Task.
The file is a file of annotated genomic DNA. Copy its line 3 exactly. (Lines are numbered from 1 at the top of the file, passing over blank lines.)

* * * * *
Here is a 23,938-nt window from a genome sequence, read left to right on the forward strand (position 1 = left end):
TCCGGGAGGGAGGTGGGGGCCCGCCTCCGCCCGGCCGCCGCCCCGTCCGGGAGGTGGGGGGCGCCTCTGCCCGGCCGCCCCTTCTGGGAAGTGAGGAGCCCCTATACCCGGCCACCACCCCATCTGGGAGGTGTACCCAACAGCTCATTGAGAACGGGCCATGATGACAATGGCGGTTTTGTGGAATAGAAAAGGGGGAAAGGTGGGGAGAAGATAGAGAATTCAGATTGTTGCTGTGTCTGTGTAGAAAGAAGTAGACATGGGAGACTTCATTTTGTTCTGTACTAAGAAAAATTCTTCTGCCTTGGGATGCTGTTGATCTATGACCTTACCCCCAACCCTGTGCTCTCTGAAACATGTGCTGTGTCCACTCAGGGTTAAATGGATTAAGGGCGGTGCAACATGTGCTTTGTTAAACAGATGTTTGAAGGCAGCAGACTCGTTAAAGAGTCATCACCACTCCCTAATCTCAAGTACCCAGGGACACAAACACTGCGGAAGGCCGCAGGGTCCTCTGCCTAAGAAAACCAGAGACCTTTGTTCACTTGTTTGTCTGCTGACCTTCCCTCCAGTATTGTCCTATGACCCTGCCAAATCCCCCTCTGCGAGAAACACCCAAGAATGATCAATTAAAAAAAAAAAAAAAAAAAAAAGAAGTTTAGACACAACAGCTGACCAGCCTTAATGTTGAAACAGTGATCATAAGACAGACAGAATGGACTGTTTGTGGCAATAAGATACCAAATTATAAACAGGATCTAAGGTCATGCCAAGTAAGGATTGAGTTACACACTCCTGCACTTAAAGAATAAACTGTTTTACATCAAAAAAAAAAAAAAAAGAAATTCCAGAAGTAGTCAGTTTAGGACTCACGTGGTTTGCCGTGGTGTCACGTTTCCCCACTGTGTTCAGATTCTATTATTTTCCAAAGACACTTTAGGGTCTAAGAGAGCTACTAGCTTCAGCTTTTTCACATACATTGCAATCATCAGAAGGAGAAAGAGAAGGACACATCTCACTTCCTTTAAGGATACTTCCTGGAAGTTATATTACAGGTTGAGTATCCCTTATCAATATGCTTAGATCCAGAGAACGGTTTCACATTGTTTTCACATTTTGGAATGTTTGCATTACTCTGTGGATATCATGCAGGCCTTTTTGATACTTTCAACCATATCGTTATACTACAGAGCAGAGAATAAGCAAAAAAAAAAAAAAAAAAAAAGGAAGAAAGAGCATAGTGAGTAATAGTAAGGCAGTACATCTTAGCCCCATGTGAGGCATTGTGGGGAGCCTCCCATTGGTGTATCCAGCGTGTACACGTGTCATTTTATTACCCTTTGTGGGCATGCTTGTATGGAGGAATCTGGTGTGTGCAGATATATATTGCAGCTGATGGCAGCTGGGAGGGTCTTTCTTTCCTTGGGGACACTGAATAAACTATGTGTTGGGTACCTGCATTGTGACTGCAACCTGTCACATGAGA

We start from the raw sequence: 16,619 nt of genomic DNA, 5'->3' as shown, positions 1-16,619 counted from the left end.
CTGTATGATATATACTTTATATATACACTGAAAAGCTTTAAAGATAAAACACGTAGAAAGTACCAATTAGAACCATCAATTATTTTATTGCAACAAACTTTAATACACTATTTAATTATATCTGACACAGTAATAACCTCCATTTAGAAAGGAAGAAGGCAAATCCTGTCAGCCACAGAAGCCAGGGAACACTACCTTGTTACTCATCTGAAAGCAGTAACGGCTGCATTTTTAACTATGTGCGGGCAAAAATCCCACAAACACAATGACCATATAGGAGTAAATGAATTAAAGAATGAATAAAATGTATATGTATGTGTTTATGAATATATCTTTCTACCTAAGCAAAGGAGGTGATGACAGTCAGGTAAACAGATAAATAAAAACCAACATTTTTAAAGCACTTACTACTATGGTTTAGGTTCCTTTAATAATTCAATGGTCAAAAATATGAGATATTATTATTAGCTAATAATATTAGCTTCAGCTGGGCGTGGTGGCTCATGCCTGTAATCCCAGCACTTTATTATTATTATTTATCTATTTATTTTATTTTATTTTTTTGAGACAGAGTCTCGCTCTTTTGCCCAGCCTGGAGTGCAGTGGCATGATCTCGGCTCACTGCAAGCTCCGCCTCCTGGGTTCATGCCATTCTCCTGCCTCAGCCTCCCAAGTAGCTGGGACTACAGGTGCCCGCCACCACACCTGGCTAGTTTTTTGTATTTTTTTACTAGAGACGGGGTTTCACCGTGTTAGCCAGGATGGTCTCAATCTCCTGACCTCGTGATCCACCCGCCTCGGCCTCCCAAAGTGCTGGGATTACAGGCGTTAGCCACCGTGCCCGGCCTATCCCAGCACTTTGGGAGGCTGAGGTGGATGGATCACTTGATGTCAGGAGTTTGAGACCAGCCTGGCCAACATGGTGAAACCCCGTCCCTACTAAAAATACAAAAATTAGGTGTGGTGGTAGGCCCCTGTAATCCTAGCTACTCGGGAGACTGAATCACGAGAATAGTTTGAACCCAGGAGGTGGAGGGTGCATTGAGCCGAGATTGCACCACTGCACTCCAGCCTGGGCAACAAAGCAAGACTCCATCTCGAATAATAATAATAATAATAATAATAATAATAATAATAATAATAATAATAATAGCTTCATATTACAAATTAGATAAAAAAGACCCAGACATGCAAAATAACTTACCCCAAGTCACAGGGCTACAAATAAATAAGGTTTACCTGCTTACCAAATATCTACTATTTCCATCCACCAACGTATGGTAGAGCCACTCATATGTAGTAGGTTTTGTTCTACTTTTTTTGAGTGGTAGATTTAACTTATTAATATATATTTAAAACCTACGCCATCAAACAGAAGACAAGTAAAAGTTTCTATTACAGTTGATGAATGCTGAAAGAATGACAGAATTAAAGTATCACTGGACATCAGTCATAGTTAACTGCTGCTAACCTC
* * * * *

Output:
We start from the raw sequence: 16,619 nt of genomic DNA, 5'->3' as shown, positions 1-16,619 counted from the left end.